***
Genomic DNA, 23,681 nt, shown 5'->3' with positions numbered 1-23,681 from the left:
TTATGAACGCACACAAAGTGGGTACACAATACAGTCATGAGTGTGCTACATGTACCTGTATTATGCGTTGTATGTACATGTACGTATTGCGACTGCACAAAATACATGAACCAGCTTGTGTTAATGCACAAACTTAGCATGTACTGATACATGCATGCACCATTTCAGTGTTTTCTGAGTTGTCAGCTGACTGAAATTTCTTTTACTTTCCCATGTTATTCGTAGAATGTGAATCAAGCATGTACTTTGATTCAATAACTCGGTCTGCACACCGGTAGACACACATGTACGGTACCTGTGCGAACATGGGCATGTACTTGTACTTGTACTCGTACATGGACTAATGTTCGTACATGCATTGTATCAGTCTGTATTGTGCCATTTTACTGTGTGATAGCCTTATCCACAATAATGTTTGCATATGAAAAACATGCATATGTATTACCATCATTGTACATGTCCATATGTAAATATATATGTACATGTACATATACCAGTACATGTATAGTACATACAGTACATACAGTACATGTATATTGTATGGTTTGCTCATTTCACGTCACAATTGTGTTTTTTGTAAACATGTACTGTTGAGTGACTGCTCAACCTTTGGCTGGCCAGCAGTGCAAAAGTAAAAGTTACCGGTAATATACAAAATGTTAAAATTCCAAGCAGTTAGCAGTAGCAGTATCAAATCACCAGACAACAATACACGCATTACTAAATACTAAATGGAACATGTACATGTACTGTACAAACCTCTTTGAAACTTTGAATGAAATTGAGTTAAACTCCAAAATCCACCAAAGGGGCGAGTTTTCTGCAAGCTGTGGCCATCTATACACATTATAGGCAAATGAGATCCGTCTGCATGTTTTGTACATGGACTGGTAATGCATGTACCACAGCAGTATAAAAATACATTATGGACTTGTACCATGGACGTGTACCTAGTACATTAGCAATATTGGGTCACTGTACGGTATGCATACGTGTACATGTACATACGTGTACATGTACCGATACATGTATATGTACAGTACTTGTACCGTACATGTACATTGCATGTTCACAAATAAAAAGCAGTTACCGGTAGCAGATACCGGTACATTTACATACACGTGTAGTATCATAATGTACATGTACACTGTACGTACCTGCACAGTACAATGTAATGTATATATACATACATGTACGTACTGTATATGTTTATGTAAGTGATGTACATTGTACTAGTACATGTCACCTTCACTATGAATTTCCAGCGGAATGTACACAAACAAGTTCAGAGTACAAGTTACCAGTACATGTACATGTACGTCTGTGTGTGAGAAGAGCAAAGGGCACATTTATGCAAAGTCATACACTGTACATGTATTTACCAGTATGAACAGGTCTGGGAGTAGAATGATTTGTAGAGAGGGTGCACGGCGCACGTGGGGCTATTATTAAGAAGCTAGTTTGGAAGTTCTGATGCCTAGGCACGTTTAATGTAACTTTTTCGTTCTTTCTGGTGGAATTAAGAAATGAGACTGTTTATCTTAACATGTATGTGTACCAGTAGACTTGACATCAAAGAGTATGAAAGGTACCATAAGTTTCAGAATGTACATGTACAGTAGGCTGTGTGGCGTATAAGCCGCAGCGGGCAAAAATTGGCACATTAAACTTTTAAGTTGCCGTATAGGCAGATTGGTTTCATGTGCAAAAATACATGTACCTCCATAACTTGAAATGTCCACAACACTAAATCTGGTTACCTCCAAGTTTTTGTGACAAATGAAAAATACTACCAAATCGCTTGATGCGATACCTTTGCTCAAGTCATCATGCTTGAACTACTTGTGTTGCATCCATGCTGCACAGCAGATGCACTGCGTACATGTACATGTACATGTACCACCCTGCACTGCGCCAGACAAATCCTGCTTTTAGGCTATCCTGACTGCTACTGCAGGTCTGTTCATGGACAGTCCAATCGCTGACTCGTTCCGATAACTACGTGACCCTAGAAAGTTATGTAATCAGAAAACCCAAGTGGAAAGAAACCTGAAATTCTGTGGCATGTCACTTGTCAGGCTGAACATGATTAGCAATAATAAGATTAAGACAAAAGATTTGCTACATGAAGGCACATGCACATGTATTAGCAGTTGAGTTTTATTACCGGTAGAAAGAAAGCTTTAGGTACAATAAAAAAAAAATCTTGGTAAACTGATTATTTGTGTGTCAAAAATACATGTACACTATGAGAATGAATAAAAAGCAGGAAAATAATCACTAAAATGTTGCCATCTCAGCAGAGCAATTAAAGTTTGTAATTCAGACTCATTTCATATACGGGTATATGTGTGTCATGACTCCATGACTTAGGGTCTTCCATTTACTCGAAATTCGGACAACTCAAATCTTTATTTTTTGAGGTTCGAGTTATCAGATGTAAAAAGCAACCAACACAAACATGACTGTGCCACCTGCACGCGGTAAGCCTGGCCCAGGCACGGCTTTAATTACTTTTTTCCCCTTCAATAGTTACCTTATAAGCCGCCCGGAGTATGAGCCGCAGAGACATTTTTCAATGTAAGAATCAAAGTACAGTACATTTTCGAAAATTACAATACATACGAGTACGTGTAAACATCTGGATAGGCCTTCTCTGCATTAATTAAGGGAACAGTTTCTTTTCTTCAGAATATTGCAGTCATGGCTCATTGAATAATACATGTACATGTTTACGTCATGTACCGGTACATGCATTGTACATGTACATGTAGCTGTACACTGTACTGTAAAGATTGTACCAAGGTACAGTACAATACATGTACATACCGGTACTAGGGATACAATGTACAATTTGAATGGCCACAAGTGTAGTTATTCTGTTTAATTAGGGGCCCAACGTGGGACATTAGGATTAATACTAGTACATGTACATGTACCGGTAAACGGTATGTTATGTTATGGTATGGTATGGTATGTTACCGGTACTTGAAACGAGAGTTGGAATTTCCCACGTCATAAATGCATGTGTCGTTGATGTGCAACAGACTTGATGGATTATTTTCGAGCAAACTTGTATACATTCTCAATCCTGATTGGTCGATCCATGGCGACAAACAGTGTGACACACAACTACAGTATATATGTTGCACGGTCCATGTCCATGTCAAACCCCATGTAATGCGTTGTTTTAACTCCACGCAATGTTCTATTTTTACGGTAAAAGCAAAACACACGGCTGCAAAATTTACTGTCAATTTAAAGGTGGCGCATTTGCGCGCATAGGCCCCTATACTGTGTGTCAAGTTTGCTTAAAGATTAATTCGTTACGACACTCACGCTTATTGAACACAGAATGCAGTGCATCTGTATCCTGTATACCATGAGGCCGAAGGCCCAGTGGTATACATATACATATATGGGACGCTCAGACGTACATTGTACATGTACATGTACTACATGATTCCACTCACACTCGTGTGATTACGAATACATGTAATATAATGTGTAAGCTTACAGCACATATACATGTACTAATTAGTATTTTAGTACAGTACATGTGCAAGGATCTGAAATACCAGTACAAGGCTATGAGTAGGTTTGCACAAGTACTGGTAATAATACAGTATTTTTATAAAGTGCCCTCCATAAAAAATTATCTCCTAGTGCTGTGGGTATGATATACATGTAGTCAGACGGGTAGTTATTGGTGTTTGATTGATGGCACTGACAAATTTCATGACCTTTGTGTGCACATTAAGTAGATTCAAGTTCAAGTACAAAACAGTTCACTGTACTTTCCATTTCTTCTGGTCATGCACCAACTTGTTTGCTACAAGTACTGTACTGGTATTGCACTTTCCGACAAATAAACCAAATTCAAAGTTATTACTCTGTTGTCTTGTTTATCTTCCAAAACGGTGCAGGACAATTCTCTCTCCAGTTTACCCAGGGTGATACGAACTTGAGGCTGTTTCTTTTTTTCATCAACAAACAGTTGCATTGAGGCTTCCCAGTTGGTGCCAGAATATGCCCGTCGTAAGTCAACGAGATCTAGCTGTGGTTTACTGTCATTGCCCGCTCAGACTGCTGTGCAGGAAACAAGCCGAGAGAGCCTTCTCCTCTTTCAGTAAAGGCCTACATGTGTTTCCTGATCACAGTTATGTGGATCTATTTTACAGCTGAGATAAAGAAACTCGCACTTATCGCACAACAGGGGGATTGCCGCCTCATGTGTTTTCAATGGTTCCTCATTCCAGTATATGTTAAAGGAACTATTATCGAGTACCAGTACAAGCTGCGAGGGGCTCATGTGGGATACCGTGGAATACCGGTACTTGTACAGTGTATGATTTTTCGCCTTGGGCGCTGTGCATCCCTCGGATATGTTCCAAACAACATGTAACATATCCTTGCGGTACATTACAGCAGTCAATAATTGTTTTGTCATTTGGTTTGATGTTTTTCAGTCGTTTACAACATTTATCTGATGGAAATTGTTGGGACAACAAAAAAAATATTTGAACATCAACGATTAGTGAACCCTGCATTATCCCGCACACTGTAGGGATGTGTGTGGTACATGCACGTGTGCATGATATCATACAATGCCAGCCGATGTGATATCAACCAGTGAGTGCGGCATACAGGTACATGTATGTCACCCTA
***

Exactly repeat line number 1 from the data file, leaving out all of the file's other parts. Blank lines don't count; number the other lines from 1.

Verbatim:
Genomic DNA, 23,681 nt, shown 5'->3' with positions numbered 1-23,681 from the left: